Pets allowed
Not Allowed
Elevation Gain
50.00 ft (15.24 m)
Trail type
9.50 mi (15.29 km)
Please respect the outdoors by practicing Leave No Trace. Learn more about how to apply the principles of Leave No Trace on your next outdoor adventure here.

This 9.5-mile hike provides a superb introduction to the coastal region of Olympic National Park. This hike is a loop hike, but it is called a triangle for its three prominent legs: the North Sand Point Trail and the Cape Alava Trail both originate at Ozette Campground, each reaching the coast at points that are approximately 3 miles apart; walking the coastline between the points connects the two trails to make the triangle-shaped loop.

Many choose to hike out on the Cape Alava Trail and return on the North Sand Point Trail, which puts the predominantly northerly wind at your back as you walk south down the coast. This is the direction taken for this adventure. If you are making this trip as an overnight, however, note that campfires are prohibited between Wedding Rocks and Yellow Banks; this may make the campsites at and just south of Cape Alava more attractive options, which may in turn shape your itinerary and traveling direction. Wilderness camping permits are required for such a trip. However you walk it, be prepared for miles of lush coastal rainforest and heaps of gorgeous views. If you are in the Ozette area of the park, this hike is certainly one of the highlights of the area.

Leaving Ozette Campground, you'll quickly cross the Ozette River and soon thereafter meet the junction that indicates the two trails. Stay right to head for Cape Alava and follow the trail as it plunges into the old-growth western redcedar, Sitka spruce, and western hemlock. The dense understory of salal, fern, devil's club, and the occasional bog skunk cabbage flank the path like a verdant wall. Bright yellow swamp lantern flowers (skunk cabbage) are a common sight in late winter and early spring. This area receives copious amounts of rain throughout the year, and the habitat is well adapted to thrive in these conditions. The sensitive, boggy soil is protected along the route by the constructed walkways made from cedar to resist rot and decay. While mostly level and certainly a cleaner and drier option than tromping through the mud, these walkways are quite slippery in wet conditions, so exercise caution if you are heading out in inclement weather.

Walking out to Cape Alava, keep in mind that the history of human habitation in this area is rich. Recent discoveries of evidence of human culture date to 2,000 years ago. Later in the loop, you'll see petroglyphs on the coast as you near Wedding Rocks. The Cape Alava route has a long history as a corridor between Ozette Lake and the coast, and given protection and preservation this area has received, it isn't too difficult to imagine what the forest and coast was like back then. A more recent habitation, an early homestead near Ahlstrom's Prairie, is quickly being reclaimed by the surrounding plants, and it is a testament to the elements one would live with in this temperate rainforest.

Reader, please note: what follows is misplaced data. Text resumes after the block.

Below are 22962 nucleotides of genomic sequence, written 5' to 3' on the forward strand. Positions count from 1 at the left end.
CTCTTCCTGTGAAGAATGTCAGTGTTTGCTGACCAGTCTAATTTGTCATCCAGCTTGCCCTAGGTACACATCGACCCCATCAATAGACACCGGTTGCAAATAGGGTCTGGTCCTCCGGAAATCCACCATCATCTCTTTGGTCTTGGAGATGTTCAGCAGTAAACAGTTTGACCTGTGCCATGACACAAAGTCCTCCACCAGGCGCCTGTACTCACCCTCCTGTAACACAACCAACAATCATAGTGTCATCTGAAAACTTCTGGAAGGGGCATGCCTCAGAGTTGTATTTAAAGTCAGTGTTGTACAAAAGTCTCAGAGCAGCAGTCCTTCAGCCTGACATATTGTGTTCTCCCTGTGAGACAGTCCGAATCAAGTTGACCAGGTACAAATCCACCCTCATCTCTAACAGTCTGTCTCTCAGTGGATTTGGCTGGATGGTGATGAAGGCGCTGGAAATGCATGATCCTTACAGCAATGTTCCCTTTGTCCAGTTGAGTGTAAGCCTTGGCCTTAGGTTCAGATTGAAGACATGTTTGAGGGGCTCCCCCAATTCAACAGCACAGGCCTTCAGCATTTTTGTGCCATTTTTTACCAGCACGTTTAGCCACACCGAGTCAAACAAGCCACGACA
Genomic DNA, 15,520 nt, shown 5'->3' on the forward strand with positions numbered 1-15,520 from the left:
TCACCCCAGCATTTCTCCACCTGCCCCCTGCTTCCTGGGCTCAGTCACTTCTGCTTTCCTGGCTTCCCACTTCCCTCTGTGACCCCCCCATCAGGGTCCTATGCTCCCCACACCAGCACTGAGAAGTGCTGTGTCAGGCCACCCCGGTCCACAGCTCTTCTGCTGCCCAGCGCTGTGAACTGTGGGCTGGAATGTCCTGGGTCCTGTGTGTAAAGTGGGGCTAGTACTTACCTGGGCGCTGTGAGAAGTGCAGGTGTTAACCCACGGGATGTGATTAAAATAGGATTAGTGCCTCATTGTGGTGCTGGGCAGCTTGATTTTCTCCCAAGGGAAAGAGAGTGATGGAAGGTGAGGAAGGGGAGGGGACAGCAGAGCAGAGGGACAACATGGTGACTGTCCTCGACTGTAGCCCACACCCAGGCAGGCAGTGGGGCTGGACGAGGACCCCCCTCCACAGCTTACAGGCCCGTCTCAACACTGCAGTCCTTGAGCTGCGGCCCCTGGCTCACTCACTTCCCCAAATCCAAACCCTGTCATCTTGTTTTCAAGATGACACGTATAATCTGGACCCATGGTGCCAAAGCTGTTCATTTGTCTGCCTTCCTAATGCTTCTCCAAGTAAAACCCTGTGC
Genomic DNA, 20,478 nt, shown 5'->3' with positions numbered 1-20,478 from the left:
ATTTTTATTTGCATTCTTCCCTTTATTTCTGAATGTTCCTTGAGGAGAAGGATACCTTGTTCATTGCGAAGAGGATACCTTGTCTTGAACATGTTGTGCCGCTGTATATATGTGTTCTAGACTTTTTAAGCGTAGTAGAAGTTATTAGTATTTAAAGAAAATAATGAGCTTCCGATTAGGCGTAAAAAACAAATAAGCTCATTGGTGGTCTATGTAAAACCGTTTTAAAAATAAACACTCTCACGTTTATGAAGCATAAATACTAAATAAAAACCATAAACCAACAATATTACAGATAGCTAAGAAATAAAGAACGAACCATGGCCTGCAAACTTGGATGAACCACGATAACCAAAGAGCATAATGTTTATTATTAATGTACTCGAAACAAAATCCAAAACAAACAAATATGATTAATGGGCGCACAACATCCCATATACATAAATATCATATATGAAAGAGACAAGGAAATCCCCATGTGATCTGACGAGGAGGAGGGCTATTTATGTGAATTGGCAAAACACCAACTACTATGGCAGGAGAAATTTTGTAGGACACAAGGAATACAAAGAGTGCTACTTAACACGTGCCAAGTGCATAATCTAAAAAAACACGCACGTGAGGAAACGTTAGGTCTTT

After 3.4 miles the trail ends at Cape Alava, where you'll see a few backcountry campsites and, if the weather is clear, the vast Pacific Ocean horizon. Cape Alava is the westernmost spot in the contiguous states, and if you are exploring the area during low tide and can walk out to Tskawahya Island, it will feel like it. From this point you can easily see the Bodelteh Islands to the west and Ozette Island to the southwest.

Turn south to continue on the loop, and head down the rocky shoreline toward Wedding Rocks. If you want a chance to see the petroglyphs at Wedding Rocks, it is well worth planning to make sure you travel this section of coast at low tide. These petroglyphs are scattered around on large boulders near the cliff, so it is helpful to check in with the Ozette Ranger Station for some diagrams before your hike. Whales, dogs, ships, humans, and other figures are represented in these 300- to 500-year-old carvings.

Continue south along the coast toward Sand Point, making detours inland as needed if the tide is a factor. Sand Point curves sharply westward from the rocky beach, and you'll pass the North Sand Point Trail that leads back to Ozette Campground in order to walk out onto the point. Looking south, it is obvious how Sand Point got its name: the beach to the south stretches for approximately 1.5 miles before encountering a small headland near the South Sand Point campsites (where you can also find a trail back to Ozette Lake, though not to the Ozette Campground). Once you've enjoyed the views, head back to the trail junction and return to your starting point via the beautiful North Sand Point Trail.

Logistics + Planning

Preferable season(s)




Parking Pass

National Park Pass


Sea stacks at Cape Alava. Remote coastline. Wildlife.


Limited views along inland trails.

Trailhead Elevation

50.00 ft (15.24 m)


Backcountry camping
Bird watching
Old-growth forest

Typically multi-day




Fantastic hike the weather was perfect. Easy hiking
Beautiful area and a great place for wildlife watching. A few of the beach side campsites at Sand Point were a little overgrown.
This hike is super easy and awesome! Be sure to wear tennis shoes/athletic shoes instead of boots, the planks are SLIPPERY, and boots will make it much worse. We spent our days combing through tide pools and watching the deer play! It was pretty secluded during the week, but as soon as the weekend hit, there were at least 10 other people camping with us. Check out my pics to see!
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